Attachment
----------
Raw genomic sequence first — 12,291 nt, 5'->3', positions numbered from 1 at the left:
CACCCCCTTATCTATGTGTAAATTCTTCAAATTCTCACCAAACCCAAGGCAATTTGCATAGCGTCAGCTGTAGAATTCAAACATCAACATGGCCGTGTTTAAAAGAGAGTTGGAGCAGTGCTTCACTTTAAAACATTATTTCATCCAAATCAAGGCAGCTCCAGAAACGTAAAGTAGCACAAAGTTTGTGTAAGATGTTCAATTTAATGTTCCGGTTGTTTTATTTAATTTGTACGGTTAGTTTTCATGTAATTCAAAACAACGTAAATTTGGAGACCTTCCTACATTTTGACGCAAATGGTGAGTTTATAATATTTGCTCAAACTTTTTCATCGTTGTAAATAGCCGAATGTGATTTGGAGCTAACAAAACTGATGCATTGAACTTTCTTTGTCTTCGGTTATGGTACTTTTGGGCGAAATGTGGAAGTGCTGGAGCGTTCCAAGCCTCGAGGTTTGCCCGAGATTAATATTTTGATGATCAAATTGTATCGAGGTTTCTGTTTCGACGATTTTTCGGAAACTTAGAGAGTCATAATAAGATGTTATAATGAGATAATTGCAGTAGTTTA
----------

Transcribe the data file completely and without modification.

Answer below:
Raw genomic sequence first — 12,291 nt, 5'->3', positions numbered from 1 at the left:
CACCCCCTTATCTATGTGTAAATTCTTCAAATTCTCACCAAACCCAAGGCAATTTGCATAGCGTCAGCTGTAGAATTCAAACATCAACATGGCCGTGTTTAAAAGAGAGTTGGAGCAGTGCTTCACTTTAAAACATTATTTCATCCAAATCAAGGCAGCTCCAGAAACGTAAAGTAGCACAAAGTTTGTGTAAGATGTTCAATTTAATGTTCCGGTTGTTTTATTTAATTTGTACGGTTAGTTTTCATGTAATTCAAAACAACGTAAATTTGGAGACCTTCCTACATTTTGACGCAAATGGTGAGTTTATAATATTTGCTCAAACTTTTTCATCGTTGTAAATAGCCGAATGTGATTTGGAGCTAACAAAACTGATGCATTGAACTTTCTTTGTCTTCGGTTATGGTACTTTTGGGCGAAATGTGGAAGTGCTGGAGCGTTCCAAGCCTCGAGGTTTGCCCGAGATTAATATTTTGATGATCAAATTGTATCGAGGTTTCTGTTTCGACGATTTTTCGGAAACTTAGAGAGTCATAATAAGATGTTATAATGAGATAATTGCAGTAGTTTA